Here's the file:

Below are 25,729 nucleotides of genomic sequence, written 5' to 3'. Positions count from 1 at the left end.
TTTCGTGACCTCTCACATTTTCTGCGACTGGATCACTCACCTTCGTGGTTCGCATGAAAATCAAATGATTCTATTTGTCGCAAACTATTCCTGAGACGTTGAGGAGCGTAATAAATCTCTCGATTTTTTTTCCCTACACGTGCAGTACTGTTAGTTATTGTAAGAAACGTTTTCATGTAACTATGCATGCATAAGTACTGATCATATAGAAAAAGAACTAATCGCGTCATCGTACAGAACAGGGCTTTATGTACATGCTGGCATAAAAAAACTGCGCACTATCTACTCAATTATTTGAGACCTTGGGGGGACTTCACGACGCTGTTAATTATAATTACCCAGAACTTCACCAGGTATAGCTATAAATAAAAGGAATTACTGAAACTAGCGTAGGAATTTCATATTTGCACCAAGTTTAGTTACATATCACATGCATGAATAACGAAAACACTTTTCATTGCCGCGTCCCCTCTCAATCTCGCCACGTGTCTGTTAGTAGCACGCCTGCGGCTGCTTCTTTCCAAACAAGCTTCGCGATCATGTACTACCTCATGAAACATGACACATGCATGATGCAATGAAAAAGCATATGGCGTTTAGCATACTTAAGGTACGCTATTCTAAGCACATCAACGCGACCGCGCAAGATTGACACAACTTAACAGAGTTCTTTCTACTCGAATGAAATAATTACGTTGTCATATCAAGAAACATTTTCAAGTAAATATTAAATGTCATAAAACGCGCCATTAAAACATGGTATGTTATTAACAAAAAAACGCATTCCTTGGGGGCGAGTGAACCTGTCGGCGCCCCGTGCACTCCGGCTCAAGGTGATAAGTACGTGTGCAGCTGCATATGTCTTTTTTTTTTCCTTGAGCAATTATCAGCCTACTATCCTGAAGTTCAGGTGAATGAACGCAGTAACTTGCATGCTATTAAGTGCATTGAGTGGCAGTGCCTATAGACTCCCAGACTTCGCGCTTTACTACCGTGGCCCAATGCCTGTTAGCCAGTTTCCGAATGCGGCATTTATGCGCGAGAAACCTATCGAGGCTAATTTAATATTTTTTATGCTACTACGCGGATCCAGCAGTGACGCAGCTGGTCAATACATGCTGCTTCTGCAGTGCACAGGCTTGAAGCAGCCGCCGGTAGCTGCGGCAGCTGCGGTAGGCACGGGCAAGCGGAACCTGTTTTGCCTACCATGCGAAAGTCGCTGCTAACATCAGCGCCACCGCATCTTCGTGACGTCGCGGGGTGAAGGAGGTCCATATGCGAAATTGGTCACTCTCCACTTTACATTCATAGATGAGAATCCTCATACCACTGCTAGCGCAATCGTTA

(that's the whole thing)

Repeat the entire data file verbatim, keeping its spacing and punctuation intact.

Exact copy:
Below are 25,729 nucleotides of genomic sequence, written 5' to 3'. Positions count from 1 at the left end.
TTTCGTGACCTCTCACATTTTCTGCGACTGGATCACTCACCTTCGTGGTTCGCATGAAAATCAAATGATTCTATTTGTCGCAAACTATTCCTGAGACGTTGAGGAGCGTAATAAATCTCTCGATTTTTTTTCCCTACACGTGCAGTACTGTTAGTTATTGTAAGAAACGTTTTCATGTAACTATGCATGCATAAGTACTGATCATATAGAAAAAGAACTAATCGCGTCATCGTACAGAACAGGGCTTTATGTACATGCTGGCATAAAAAAACTGCGCACTATCTACTCAATTATTTGAGACCTTGGGGGGACTTCACGACGCTGTTAATTATAATTACCCAGAACTTCACCAGGTATAGCTATAAATAAAAGGAATTACTGAAACTAGCGTAGGAATTTCATATTTGCACCAAGTTTAGTTACATATCACATGCATGAATAACGAAAACACTTTTCATTGCCGCGTCCCCTCTCAATCTCGCCACGTGTCTGTTAGTAGCACGCCTGCGGCTGCTTCTTTCCAAACAAGCTTCGCGATCATGTACTACCTCATGAAACATGACACATGCATGATGCAATGAAAAAGCATATGGCGTTTAGCATACTTAAGGTACGCTATTCTAAGCACATCAACGCGACCGCGCAAGATTGACACAACTTAACAGAGTTCTTTCTACTCGAATGAAATAATTACGTTGTCATATCAAGAAACATTTTCAAGTAAATATTAAATGTCATAAAACGCGCCATTAAAACATGGTATGTTATTAACAAAAAAACGCATTCCTTGGGGGCGAGTGAACCTGTCGGCGCCCCGTGCACTCCGGCTCAAGGTGATAAGTACGTGTGCAGCTGCATATGTCTTTTTTTTTTCCTTGAGCAATTATCAGCCTACTATCCTGAAGTTCAGGTGAATGAACGCAGTAACTTGCATGCTATTAAGTGCATTGAGTGGCAGTGCCTATAGACTCCCAGACTTCGCGCTTTACTACCGTGGCCCAATGCCTGTTAGCCAGTTTCCGAATGCGGCATTTATGCGCGAGAAACCTATCGAGGCTAATTTAATATTTTTTATGCTACTACGCGGATCCAGCAGTGACGCAGCTGGTCAATACATGCTGCTTCTGCAGTGCACAGGCTTGAAGCAGCCGCCGGTAGCTGCGGCAGCTGCGGTAGGCACGGGCAAGCGGAACCTGTTTTGCCTACCATGCGAAAGTCGCTGCTAACATCAGCGCCACCGCATCTTCGTGACGTCGCGGGGTGAAGGAGGTCCATATGCGAAATTGGTCACTCTCCACTTTACATTCATAGATGAGAATCCTCATACCACTGCTAGCGCAATCGTTA